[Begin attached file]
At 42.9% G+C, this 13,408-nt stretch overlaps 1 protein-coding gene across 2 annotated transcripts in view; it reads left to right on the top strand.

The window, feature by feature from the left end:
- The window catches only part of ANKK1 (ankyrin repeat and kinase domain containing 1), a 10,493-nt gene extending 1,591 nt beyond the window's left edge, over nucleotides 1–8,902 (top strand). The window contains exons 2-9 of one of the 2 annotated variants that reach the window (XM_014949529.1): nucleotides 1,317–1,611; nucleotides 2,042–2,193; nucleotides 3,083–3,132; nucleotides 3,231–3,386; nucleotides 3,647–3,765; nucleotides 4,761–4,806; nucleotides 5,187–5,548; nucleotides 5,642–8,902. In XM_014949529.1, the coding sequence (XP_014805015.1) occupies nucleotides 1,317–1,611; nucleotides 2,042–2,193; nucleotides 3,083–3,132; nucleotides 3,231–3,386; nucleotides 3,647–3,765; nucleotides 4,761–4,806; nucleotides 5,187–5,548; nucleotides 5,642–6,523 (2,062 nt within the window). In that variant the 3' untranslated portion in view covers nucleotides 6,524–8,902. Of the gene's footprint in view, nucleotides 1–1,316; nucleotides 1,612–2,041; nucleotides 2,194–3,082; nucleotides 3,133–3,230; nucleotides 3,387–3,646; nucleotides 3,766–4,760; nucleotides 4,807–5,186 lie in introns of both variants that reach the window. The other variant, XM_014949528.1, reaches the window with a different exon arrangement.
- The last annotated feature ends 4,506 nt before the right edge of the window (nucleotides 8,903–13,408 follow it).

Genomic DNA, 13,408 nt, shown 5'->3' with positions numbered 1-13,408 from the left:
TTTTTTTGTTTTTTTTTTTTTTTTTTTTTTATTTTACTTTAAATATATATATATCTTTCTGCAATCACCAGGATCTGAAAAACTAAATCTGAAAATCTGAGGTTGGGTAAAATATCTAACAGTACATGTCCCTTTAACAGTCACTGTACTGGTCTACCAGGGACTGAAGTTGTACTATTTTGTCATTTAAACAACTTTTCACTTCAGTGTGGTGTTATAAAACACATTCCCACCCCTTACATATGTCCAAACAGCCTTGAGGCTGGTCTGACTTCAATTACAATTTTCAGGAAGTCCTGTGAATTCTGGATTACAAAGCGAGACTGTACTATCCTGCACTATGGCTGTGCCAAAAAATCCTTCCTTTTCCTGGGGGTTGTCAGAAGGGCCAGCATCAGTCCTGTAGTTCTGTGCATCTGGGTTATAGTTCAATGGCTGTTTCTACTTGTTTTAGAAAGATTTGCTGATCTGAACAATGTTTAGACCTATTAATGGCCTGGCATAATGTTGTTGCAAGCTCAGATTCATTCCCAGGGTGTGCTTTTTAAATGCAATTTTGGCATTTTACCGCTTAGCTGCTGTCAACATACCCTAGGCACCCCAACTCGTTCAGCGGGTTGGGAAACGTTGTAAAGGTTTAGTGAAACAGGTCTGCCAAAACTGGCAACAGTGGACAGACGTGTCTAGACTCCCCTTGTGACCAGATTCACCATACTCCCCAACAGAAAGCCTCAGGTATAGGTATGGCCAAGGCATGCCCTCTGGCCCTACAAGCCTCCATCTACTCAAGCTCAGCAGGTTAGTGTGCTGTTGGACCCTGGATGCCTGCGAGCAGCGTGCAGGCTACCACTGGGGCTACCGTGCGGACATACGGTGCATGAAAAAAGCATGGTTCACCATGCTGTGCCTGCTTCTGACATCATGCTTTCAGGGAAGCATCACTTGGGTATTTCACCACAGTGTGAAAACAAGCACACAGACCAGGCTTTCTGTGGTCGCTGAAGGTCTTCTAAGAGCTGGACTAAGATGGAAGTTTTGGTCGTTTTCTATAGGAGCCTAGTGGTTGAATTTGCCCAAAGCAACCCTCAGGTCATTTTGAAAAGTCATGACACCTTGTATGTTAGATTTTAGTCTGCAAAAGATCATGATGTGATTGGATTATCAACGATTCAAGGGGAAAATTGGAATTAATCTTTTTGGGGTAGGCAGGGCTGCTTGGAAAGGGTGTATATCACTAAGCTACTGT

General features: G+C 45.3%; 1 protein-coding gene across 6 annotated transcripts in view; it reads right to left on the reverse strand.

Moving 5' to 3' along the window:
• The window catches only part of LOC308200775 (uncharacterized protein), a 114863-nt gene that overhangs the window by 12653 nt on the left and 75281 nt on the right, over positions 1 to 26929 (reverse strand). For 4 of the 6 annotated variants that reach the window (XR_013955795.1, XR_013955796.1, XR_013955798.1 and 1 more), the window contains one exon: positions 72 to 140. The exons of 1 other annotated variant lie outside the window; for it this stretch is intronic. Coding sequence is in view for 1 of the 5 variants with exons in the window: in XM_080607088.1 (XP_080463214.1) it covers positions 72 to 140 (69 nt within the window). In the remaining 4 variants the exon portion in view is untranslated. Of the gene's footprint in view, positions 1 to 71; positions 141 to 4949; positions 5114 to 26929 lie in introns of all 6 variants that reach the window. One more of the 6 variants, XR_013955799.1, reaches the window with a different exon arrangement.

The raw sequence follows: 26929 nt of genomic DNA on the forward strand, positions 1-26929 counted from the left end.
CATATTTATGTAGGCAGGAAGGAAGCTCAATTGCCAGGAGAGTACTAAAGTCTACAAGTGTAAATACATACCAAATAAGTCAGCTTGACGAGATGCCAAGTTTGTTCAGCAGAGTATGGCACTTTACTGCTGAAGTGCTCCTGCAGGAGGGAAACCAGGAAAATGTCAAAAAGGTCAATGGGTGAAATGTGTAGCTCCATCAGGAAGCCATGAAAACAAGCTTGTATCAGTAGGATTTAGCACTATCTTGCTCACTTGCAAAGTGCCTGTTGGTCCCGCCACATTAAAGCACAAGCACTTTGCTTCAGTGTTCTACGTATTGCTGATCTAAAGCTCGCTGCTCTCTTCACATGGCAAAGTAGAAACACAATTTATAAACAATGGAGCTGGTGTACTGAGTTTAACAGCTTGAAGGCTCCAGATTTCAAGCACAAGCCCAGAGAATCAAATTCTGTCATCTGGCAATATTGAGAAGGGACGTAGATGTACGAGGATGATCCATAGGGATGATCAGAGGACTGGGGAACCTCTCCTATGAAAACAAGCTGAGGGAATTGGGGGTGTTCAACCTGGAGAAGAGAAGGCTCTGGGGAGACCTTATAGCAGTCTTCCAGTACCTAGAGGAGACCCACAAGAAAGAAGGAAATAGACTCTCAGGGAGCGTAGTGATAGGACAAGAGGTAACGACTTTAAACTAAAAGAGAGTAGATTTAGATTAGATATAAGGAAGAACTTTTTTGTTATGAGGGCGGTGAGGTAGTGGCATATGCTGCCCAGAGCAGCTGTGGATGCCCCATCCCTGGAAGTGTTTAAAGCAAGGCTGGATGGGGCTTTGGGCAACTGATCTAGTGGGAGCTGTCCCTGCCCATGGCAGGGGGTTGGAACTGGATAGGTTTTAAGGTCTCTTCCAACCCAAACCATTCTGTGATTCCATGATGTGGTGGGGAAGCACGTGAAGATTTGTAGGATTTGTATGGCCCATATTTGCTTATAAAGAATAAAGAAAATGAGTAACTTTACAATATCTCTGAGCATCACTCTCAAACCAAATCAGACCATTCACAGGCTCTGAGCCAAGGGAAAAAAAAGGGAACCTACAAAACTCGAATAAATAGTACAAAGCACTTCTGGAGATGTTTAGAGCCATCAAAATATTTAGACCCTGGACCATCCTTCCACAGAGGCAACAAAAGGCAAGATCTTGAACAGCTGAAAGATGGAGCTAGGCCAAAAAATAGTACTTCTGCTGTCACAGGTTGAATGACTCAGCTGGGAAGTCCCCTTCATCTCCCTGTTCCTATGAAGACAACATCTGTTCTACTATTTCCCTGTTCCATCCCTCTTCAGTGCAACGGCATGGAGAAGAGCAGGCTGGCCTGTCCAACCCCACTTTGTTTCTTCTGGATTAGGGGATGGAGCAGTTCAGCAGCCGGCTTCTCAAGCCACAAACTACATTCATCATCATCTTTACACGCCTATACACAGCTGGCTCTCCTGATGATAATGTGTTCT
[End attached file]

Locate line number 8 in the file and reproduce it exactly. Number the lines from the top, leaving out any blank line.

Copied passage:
Moving 5' to 3' along the window: